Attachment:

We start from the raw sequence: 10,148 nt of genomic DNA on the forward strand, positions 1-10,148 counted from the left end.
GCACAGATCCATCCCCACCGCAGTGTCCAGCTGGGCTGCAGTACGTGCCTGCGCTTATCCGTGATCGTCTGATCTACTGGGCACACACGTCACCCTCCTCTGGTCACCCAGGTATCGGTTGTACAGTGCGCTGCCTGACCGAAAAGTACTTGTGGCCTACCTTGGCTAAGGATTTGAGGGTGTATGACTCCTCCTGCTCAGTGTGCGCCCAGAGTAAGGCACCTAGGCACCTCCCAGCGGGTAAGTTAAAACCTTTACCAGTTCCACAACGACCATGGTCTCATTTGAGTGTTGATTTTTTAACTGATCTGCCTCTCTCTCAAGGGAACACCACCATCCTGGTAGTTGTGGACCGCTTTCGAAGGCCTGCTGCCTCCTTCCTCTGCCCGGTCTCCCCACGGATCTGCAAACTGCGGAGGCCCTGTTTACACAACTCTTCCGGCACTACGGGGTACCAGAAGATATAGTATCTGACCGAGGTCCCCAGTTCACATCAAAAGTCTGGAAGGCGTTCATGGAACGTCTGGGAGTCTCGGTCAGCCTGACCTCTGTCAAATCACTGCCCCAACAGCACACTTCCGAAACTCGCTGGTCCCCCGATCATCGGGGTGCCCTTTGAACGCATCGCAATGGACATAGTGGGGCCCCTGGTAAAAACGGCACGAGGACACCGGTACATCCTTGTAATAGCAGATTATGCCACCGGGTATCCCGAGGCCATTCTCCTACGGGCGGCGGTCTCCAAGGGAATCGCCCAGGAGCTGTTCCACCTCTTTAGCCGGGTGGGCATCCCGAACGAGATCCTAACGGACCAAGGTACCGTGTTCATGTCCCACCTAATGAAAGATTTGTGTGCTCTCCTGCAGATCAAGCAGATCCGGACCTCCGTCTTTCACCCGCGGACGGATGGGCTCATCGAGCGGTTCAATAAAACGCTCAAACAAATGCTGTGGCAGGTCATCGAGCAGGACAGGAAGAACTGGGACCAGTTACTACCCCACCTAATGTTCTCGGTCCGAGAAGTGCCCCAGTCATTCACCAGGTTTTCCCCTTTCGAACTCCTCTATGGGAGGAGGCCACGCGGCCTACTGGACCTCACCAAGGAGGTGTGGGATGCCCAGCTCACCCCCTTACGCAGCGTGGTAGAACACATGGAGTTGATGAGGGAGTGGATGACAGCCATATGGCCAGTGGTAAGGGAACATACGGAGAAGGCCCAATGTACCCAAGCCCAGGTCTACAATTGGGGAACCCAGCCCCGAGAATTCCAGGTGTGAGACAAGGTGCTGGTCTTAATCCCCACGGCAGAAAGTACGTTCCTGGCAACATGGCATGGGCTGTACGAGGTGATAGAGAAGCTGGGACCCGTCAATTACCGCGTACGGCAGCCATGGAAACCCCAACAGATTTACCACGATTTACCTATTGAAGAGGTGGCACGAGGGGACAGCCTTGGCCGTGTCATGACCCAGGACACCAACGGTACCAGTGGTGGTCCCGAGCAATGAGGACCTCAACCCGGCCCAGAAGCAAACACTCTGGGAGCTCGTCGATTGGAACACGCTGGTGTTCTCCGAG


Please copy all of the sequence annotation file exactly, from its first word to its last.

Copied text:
We start from the raw sequence: 10,148 nt of genomic DNA on the forward strand, positions 1-10,148 counted from the left end.
GCACAGATCCATCCCCACCGCAGTGTCCAGCTGGGCTGCAGTACGTGCCTGCGCTTATCCGTGATCGTCTGATCTACTGGGCACACACGTCACCCTCCTCTGGTCACCCAGGTATCGGTTGTACAGTGCGCTGCCTGACCGAAAAGTACTTGTGGCCTACCTTGGCTAAGGATTTGAGGGTGTATGACTCCTCCTGCTCAGTGTGCGCCCAGAGTAAGGCACCTAGGCACCTCCCAGCGGGTAAGTTAAAACCTTTACCAGTTCCACAACGACCATGGTCTCATTTGAGTGTTGATTTTTTAACTGATCTGCCTCTCTCTCAAGGGAACACCACCATCCTGGTAGTTGTGGACCGCTTTCGAAGGCCTGCTGCCTCCTTCCTCTGCCCGGTCTCCCCACGGATCTGCAAACTGCGGAGGCCCTGTTTACACAACTCTTCCGGCACTACGGGGTACCAGAAGATATAGTATCTGACCGAGGTCCCCAGTTCACATCAAAAGTCTGGAAGGCGTTCATGGAACGTCTGGGAGTCTCGGTCAGCCTGACCTCTGTCAAATCACTGCCCCAACAGCACACTTCCGAAACTCGCTGGTCCCCCGATCATCGGGGTGCCCTTTGAACGCATCGCAATGGACATAGTGGGGCCCCTGGTAAAAACGGCACGAGGACACCGGTACATCCTTGTAATAGCAGATTATGCCACCGGGTATCCCGAGGCCATTCTCCTACGGGCGGCGGTCTCCAAGGGAATCGCCCAGGAGCTGTTCCACCTCTTTAGCCGGGTGGGCATCCCGAACGAGATCCTAACGGACCAAGGTACCGTGTTCATGTCCCACCTAATGAAAGATTTGTGTGCTCTCCTGCAGATCAAGCAGATCCGGACCTCCGTCTTTCACCCGCGGACGGATGGGCTCATCGAGCGGTTCAATAAAACGCTCAAACAAATGCTGTGGCAGGTCATCGAGCAGGACAGGAAGAACTGGGACCAGTTACTACCCCACCTAATGTTCTCGGTCCGAGAAGTGCCCCAGTCATTCACCAGGTTTTCCCCTTTCGAACTCCTCTATGGGAGGAGGCCACGCGGCCTACTGGACCTCACCAAGGAGGTGTGGGATGCCCAGCTCACCCCCTTACGCAGCGTGGTAGAACACATGGAGTTGATGAGGGAGTGGATGACAGCCATATGGCCAGTGGTAAGGGAACATACGGAGAAGGCCCAATGTACCCAAGCCCAGGTCTACAATTGGGGAACCCAGCCCCGAGAATTCCAGGTGTGAGACAAGGTGCTGGTCTTAATCCCCACGGCAGAAAGTACGTTCCTGGCAACATGGCATGGGCTGTACGAGGTGATAGAGAAGCTGGGACCCGTCAATTACCGCGTACGGCAGCCATGGAAACCCCAACAGATTTACCACGATTTACCTATTGAAGAGGTGGCACGAGGGGACAGCCTTGGCCGTGTCATGACCCAGGACACCAACGGTACCAGTGGTGGTCCCGAGCAATGAGGACCTCAACCCGGCCCAGAAGCAAACACTCTGGGAGCTCGTCGATTGGAACACGCTGGTGTTCTCCGAG